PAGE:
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Cerebrospinal fluid profile of amyloid beta peptides in patients with Alzheimer's disease determined by protein biochip technology


Maddalena, A S; Papassotiropoulos, A; Gonzalez-Agosti, C; Signorell, A; Hegi, T; Pasch, T; Nitsch, R M; Hock, C (2004). Cerebrospinal fluid profile of amyloid beta peptides in patients with Alzheimer's disease determined by protein biochip technology. Neurodegenerative Diseases, 1(4-5):231-235.

Abstract

Amyloid-beta peptides (Abeta) are major components of amyloid plaques in the Alzheimer's disease (AD) brain and have been proposed as diagnostic markers in cerebrospinal fluid (CSF). Abeta derived from brain may be processed into fragments before emerging in CSF. Therefore, we determined mass profiles of Abeta peptides in CSF of patients with AD and age-matched healthy control subjects (CTR) by using protein biochip technology. Abeta peptides were captured on the chip surfaces (spots) by the specific monoclonal antibody 6E10 and were then analyzed by integrated surface-enhanced laser desorption and ionization time-of-flight mass spectrometry (SELDI-TOF-MS). We found Abeta species with mean molecular masses at 1,583.3 Da (corresponding to Abeta2-14), 2,068.5 Da (Abeta1-17), 2,166.4 Da (Abeta1-18), 3,676.6 Da (Abeta1-33), 3,789.4 Da (Abeta1-34), 4,076.9 Da (Abeta1-37), 4,134.0 Da (Abeta1-38), 4,233.3 Da (Abeta1-39), 4,332.4 Da (Abeta1-40) and 4,516.8 Da (Abeta1-42) in both AD (n = 24) and CTR (n = 24) subjects. Abeta1-38 appeared to be a major Abeta species in human CSF along with Abeta1-40. Quantitation revealed that CSF levels of Abeta1-38 were significantly decreased in AD as compared to CTR subjects. The CSF profile of Abeta peptides may be used for diagnostic and therapeutic purposes in clinical studies.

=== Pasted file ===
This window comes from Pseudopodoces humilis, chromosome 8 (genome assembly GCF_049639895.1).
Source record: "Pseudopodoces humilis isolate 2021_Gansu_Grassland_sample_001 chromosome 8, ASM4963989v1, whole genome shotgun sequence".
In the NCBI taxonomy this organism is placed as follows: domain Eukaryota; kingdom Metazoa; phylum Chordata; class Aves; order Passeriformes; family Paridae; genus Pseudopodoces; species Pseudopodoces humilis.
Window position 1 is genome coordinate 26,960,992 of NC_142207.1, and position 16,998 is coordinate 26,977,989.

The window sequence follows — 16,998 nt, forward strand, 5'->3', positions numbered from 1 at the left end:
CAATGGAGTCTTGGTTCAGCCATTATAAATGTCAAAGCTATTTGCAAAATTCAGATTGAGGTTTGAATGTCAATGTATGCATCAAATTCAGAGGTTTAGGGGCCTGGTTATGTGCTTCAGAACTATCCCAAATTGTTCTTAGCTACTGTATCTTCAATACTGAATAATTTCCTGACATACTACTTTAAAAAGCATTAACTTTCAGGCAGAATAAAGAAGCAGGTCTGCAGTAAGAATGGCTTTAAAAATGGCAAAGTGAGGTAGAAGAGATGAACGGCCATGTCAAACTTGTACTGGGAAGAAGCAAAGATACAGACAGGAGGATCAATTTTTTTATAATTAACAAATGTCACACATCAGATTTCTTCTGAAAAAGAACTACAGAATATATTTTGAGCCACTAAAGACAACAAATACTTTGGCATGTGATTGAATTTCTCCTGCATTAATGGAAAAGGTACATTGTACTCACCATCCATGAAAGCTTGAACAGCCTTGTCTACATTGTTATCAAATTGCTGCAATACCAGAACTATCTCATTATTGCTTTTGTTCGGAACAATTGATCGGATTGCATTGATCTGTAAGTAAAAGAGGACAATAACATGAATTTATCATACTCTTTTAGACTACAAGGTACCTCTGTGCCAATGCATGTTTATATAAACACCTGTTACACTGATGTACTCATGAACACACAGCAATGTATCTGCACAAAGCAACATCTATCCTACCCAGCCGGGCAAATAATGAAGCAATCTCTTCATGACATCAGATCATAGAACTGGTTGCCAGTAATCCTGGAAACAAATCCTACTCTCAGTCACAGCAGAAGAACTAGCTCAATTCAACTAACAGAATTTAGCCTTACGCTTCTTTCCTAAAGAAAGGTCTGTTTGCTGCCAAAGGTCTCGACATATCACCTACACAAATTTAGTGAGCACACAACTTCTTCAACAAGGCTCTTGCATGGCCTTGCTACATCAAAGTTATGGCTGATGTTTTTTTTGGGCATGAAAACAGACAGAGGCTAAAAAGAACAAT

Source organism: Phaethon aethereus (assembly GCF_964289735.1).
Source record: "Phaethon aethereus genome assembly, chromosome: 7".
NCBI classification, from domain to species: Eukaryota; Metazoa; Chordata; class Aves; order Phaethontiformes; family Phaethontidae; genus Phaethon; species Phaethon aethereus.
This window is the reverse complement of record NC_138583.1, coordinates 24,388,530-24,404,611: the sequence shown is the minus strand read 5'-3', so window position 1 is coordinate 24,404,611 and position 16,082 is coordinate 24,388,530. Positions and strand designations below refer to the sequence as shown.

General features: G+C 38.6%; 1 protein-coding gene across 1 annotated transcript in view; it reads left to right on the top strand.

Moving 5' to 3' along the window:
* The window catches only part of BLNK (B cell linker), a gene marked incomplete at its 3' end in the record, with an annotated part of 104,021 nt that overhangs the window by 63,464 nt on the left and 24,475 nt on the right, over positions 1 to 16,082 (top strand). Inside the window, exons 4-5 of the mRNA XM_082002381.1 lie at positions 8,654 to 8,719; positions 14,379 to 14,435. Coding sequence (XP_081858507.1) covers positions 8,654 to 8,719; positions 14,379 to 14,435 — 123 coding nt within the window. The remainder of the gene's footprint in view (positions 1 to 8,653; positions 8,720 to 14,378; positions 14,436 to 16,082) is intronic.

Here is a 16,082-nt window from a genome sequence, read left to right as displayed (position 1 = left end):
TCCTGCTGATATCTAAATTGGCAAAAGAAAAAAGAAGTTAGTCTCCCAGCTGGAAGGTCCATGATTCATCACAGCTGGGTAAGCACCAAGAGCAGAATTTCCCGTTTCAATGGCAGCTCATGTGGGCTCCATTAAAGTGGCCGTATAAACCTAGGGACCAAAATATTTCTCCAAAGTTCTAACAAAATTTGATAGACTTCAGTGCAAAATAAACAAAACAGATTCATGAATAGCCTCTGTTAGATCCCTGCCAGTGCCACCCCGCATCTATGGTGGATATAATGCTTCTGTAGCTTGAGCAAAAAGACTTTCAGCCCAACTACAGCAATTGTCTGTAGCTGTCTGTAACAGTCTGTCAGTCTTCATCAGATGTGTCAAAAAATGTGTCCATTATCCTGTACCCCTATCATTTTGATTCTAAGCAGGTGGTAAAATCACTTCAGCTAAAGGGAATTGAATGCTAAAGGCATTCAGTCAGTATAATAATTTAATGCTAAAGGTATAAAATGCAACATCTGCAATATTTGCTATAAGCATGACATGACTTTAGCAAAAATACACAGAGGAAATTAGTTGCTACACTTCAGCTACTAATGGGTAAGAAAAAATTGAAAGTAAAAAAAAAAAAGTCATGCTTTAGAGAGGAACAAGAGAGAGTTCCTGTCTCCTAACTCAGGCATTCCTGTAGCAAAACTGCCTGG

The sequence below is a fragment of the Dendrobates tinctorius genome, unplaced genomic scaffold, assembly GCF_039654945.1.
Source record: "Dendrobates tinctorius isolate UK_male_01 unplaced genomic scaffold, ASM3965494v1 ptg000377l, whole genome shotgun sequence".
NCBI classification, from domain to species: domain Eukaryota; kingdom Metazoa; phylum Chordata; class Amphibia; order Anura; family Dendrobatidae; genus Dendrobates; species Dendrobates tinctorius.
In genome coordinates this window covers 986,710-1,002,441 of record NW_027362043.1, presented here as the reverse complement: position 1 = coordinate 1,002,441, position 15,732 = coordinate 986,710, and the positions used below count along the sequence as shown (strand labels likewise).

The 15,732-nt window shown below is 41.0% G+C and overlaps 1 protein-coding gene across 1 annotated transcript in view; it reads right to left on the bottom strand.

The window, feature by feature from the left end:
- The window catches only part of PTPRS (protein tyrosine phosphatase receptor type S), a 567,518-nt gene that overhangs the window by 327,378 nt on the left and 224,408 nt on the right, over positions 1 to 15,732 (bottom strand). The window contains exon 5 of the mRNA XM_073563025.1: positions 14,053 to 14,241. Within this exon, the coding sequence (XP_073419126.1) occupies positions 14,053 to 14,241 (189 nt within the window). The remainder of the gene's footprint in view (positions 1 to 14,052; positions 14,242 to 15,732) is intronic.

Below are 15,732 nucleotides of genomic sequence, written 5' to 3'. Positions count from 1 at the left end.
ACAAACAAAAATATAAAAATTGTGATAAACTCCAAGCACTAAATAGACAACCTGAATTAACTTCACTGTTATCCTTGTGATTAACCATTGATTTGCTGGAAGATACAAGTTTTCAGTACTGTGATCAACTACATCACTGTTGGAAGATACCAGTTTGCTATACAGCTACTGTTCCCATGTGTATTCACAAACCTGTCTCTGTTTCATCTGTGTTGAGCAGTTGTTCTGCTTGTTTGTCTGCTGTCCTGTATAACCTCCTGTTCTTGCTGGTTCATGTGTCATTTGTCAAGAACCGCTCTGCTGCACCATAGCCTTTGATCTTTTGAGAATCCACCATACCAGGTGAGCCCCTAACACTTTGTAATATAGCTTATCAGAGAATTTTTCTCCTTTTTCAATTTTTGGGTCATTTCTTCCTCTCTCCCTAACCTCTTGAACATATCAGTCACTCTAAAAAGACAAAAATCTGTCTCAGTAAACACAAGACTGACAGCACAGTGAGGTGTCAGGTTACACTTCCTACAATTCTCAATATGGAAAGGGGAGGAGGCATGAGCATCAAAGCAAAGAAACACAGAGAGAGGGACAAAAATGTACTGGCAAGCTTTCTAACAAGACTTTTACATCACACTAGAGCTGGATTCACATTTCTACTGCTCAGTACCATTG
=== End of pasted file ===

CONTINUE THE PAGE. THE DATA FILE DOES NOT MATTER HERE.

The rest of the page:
Abstract

Amyloid-beta peptides (Abeta) are major components of amyloid plaques in the Alzheimer's disease (AD) brain and have been proposed as diagnostic markers in cerebrospinal fluid (CSF). Abeta derived from brain may be processed into fragments before emerging in CSF. Therefore, we determined mass profiles of Abeta peptides in CSF of patients with AD and age-matched healthy control subjects (CTR) by using protein biochip technology. Abeta peptides were captured on the chip surfaces (spots) by the specific monoclonal antibody 6E10 and were then analyzed by integrated surface-enhanced laser desorption and ionization time-of-flight mass spectrometry (SELDI-TOF-MS). We found Abeta species with mean molecular masses at 1,583.3 Da (corresponding to Abeta2-14), 2,068.5 Da (Abeta1-17), 2,166.4 Da (Abeta1-18), 3,676.6 Da (Abeta1-33), 3,789.4 Da (Abeta1-34), 4,076.9 Da (Abeta1-37), 4,134.0 Da (Abeta1-38), 4,233.3 Da (Abeta1-39), 4,332.4 Da (Abeta1-40) and 4,516.8 Da (Abeta1-42) in both AD (n = 24) and CTR (n = 24) subjects. Abeta1-38 appeared to be a major Abeta species in human CSF along with Abeta1-40. Quantitation revealed that CSF levels of Abeta1-38 were significantly decreased in AD as compared to CTR subjects. The CSF profile of Abeta peptides may be used for diagnostic and therapeutic purposes in clinical studies.

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Additional indexing

Item Type:Journal Article, refereed, original work
Communities & Collections:04 Faculty of Medicine > Institute for Regenerative Medicine (IREM)
Dewey Decimal Classification:610 Medicine & health
Language:English
Date:2004
Deposited On:02 Sep 2011 06:46
Last Modified:07 Dec 2017 08:53
Publisher:Karger
ISSN:1660-2854
Publisher DOI:https://doi.org/10.1159/000080991
PubMed ID:16908995

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